“We changed our move slightly and scored in the corner from our set play. Being able to have that effect as an analyst and then being able to run it as a player has been really cool. It helps my preparation massively, and I have a really weird déjà vu because of the amount of footage I watch on teams and then doing it whilst you are playing is a really cool feeling.”

Part-time in name only

When speaking to Tyas, it becomes clear that rugby is far beyond a job for him. It’s an obsession. Having been a professional with Bath and Worcester, the lock has invested in himself off the field to give him the best chance of competing on it.

This has been done through recruiting a trusted group of people around him in the form of a sports chiropractor (Juliet Lock from The Practice), an S&C coach (Nick Lane From Proview Sports Performance) and a sprint coach (Sam Portland). They have been helping Tyas since his time with Worcester came to a close, his knee injury so significant that he was told to retire on medical grounds.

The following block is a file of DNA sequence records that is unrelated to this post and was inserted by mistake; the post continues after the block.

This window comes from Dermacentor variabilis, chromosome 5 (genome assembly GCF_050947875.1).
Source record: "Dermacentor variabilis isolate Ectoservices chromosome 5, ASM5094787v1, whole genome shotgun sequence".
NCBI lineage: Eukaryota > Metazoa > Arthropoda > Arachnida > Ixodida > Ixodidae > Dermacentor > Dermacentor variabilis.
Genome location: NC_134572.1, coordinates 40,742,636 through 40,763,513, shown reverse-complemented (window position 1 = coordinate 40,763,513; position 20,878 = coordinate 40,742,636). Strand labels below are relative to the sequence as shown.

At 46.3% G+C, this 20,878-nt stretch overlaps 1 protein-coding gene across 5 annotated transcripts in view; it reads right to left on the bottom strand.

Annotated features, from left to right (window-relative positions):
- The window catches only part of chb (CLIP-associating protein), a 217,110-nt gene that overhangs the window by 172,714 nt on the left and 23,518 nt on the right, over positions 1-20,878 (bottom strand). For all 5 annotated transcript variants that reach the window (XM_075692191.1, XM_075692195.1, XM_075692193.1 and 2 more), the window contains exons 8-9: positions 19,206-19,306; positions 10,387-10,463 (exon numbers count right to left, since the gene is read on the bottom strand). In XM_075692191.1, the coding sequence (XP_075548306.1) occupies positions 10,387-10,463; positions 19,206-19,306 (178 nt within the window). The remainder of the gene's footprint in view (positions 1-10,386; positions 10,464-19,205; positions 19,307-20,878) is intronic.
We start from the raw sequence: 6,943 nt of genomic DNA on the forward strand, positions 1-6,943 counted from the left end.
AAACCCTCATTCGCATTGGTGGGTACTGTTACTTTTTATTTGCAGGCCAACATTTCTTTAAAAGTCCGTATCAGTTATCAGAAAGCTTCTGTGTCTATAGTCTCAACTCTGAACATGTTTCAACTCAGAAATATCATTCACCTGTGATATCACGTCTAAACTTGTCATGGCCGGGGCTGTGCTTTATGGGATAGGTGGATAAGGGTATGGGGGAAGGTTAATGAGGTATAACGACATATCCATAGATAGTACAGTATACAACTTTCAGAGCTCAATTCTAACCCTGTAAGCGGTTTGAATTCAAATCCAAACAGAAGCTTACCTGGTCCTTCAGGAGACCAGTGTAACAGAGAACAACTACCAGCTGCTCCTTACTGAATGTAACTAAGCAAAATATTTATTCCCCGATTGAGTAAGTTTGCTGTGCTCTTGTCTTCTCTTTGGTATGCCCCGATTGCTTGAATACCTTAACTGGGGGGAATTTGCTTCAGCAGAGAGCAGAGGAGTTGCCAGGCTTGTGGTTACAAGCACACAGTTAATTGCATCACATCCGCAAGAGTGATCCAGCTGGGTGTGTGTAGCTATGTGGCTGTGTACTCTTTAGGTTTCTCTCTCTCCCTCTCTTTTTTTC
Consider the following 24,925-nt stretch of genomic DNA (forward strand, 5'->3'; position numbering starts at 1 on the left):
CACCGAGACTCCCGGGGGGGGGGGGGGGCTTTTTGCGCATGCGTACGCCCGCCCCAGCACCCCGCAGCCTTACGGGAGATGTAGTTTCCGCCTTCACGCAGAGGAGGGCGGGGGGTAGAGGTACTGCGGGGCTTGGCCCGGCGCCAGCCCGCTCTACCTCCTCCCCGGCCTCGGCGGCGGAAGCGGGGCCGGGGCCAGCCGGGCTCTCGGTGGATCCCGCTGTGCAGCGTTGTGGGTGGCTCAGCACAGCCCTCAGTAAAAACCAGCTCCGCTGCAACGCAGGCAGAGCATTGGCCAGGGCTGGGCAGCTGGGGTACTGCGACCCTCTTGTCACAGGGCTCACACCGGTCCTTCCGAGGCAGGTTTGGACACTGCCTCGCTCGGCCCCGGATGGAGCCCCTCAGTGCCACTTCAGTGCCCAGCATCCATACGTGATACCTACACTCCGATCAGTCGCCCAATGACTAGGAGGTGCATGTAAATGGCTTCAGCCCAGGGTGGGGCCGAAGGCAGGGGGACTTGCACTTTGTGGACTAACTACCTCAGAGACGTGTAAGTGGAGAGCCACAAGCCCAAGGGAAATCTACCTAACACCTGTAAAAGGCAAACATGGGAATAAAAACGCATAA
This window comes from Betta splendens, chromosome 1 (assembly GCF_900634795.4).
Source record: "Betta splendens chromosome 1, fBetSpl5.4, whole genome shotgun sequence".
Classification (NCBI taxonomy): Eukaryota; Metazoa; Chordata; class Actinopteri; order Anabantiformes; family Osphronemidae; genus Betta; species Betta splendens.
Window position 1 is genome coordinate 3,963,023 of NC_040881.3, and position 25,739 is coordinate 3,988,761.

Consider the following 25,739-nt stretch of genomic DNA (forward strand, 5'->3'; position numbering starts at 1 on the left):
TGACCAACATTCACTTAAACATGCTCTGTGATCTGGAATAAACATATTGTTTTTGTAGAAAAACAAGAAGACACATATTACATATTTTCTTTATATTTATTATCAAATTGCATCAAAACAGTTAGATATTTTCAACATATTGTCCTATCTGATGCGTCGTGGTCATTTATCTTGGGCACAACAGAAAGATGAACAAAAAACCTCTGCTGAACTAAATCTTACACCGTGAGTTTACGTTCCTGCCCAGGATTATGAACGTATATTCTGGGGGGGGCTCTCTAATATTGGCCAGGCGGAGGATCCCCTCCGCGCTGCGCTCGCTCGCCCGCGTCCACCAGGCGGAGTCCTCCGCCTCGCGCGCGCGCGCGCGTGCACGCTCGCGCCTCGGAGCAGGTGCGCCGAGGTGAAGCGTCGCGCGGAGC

“I gave back my retirement money which from the RPA is quite a large amount of money,” he said. “I said I wasn’t retiring and went to National Two (to play for Chinnor). Nobody would take me at any other level. I needed a year to rest and recuperate.

“My body is absolutely fine now. As you can imagine, it is in even better nick because of the training team I have around me. They know my body better than I do.

“I picked up a foot injury at London Scottish in 2017/18 and I was told to retire again. I fractured my sesamoid against Bristol, which is the bone underneath your foot. 

“No one had done that and played on, so myself and Juliet got a fourth opinion, had an operation to take the bone out of my foot and learnt how to walk and run again without a bone beneath my foot.

“I got told to retire and as a player at a club when you are told to retire, players will usually just say that they are done. Having that team around me, we found that fourth opinion because I wanted to keep on playing.”